Managing Multiple Financial Goals at Once

Managing-Multiple-Financial-Goals-at-Once-by-Max-Jaffe_image-268x300

Managing-Multiple-Financial-Goals-at-Once-by-Max-Jaffe_image-268x300In this world of multitasking, it seems appropriate that if we work on multiple things at one time, we can also be working on multiple financial goals at once.

First of all, goals can be divided into three terms: short, medium and long. A short-term goal is one you would like to accomplish within a year; a medium-term goal is one to be completed within five years; and a long-term goal is one to be completed within 10 years or even longer.

There are three important financial goals you can work toward simultaneously. As you complete each one, you can continue to work on the goals that are left. These goals are saving for retirement (long-term), paying off your credit card (medium-term) and establishing an emergency fund (short- to medium-term).

Why have these three goals been lumped together? The rule of thumb is that 15 percent of your gross income should be used for retirement. However, if you have credit-card debt and don’t have an emergency fund, then we need to work on those first, and they should be done simultaneously.

Paying off your credit card

This is the likely the most important financial move you can make. If you’re paying 18 percent interest on your credit card, your balance would double in four years if you didn’t make any payments. Of course, making no payments is an unlikely scenario, but this example demonstrates how dramatically interest can add to your balance. In turn, it demonstrates how important it is to pay off your high-interest debts. If you don’t pay them off, they can keep you from accomplishing other goals.

Creating an emergency fund

While getting out of credit-card debt is important, so is having an emergency fund. Your emergency fund should be created while you’re paying off your credit card. The reason is that an emergency expense can cause you to incur more debt, even after you’ve paid off your credit card.

How will you know when your emergency fund is adequate? When you have the amount it would take to cover your expenses if you lost your current job and had to find another. If you think it’ll take you three months to replace your current job, then you need three months’ worth of expenses in a liquid account. Liquid means you can go to the bank right now and withdraw your funds.

Saving for retirement

Let’s face it: you want to be able to provide for yourself in retirement. Once your credit-card debt is paid off and your emergency fund is adequate, then the entire 15 percent of your gross income you’ve been directing toward those goals can go toward retirement. If your company offers a 401(k) with a match, you need to take advantage of that at all times. If you don’t contribute enough to receive the full match, you’re leaving free money on the table.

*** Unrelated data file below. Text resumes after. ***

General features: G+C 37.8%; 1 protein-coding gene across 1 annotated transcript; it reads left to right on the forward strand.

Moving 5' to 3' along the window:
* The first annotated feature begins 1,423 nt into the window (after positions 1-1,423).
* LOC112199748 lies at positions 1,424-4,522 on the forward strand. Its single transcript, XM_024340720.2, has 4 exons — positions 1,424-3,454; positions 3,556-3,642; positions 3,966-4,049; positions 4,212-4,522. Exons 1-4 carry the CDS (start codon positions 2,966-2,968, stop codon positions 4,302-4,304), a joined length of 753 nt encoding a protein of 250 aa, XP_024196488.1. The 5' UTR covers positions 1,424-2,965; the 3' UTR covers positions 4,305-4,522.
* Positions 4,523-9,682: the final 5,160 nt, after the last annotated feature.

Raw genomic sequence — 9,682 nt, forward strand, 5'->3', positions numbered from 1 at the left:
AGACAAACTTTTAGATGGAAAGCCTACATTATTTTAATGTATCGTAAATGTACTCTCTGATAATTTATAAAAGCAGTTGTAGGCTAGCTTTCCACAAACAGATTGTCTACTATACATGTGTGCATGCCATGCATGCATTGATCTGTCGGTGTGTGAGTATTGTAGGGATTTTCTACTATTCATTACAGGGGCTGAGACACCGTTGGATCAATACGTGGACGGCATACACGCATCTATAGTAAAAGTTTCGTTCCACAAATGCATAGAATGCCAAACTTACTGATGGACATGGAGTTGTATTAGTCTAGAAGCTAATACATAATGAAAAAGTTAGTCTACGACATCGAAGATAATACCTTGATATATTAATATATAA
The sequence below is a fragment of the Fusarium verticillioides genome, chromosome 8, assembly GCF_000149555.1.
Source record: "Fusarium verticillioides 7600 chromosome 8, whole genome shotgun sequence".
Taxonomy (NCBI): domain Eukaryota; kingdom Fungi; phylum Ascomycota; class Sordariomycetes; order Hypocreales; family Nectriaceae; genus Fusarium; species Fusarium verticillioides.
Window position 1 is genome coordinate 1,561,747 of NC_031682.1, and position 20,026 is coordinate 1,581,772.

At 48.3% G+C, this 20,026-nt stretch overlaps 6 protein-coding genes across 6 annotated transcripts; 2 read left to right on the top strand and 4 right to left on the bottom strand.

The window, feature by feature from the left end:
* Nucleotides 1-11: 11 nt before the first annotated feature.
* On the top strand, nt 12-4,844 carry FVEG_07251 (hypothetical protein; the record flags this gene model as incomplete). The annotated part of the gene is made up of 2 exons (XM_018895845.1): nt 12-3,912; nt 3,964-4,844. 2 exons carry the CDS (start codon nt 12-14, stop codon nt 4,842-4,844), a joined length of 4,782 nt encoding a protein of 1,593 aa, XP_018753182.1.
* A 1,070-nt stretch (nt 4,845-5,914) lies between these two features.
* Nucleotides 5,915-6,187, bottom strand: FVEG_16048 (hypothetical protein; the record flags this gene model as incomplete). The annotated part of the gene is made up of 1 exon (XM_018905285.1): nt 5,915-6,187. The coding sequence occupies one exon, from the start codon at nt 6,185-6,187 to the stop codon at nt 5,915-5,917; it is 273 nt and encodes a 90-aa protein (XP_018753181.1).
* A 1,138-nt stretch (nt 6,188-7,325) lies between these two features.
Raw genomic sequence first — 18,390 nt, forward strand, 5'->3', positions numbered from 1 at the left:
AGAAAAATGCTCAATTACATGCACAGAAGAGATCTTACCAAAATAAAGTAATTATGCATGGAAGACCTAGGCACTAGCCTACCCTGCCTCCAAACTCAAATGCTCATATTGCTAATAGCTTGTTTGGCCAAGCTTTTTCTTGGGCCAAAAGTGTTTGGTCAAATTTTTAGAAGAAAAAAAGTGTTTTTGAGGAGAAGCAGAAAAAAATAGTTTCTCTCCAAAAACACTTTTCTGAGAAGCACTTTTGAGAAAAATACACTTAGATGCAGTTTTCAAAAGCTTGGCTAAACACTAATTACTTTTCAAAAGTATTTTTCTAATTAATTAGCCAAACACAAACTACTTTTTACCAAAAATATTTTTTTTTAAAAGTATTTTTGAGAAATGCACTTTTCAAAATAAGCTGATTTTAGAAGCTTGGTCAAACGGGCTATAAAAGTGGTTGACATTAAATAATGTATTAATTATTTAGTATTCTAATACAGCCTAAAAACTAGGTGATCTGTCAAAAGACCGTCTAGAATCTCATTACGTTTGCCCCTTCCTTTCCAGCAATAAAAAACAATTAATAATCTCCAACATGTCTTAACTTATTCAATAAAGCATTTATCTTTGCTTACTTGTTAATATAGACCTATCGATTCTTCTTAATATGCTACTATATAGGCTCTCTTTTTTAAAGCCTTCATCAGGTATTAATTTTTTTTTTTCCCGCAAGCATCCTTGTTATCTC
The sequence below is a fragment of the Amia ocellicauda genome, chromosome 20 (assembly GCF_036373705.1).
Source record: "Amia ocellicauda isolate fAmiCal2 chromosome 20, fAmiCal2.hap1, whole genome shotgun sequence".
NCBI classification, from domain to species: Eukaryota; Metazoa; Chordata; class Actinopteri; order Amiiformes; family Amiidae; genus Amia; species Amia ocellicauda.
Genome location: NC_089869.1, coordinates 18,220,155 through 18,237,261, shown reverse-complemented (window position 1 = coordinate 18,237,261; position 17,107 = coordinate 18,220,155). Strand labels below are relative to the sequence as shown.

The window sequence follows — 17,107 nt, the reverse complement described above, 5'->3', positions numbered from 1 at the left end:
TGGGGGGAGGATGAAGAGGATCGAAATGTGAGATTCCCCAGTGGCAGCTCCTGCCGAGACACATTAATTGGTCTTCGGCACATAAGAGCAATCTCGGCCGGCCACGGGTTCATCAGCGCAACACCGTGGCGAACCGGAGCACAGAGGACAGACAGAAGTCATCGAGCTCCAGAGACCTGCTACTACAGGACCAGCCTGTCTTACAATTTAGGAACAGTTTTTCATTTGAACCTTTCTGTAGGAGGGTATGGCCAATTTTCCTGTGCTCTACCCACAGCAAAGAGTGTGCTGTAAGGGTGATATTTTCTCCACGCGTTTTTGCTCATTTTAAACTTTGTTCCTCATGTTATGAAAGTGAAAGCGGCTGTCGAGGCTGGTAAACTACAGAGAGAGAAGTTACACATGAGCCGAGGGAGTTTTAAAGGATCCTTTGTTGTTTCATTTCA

So, how do we accomplish all three of these goals at once? Take 15 percent of your gross income. If your company matches 6 percent of your gross in the 401(k), then 6 percent goes to your 401(k) account. The remaining 9 percent can then be used for paying off your credit card and establishing an emergency fund. You may parse that 9 percent any way you choose. For instance, 2 percent of your gross can go to the emergency fund and 7 percent can go to paying off your credit card. When your credit card is paid off, then the entire 9 percent goes toward your emergency fund until it reaches its required amount. At that point the entire 15 percent goes toward retirement.

Try this new way to multitask; get started today!

 

Max Jaffe, founder and CEO of Spending Solutions, Inc., teaches people how to handle their money in everyday life. He is a CPA and the author of Maximizing Your Money. He also conducts money workshops at conventions and corporate meetings.

Max Jaffe – who has written posts on CashNetUSA Blog.


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2 comments

  1. Posted by Mel Thompson, at Reply

    I agree with you that credit card debts are high interest debts and that interests accumulate rapidly when you fail to pay on time. Your advice to make it a priority is good however, this could apply only to those who has the capability to pay. But this is not the reality for a lot of people. I see a lot of people coming for help because they cannot simply pay their debt because of their dire financial situation.

  2. Posted by Jon@2-copper-coins.com, at Reply

    My wife and I are working on three main financial goals:
    1. Paying off our student loans
    2. Saving to adopt two kids internationally
    3. Saving for a comfortable retirement

    We don’t have any credit card debt and I think the key for us is prioritizing our goals. Completing one (we are close to paying off our loans) gives us huge momentum toward working on our next goal.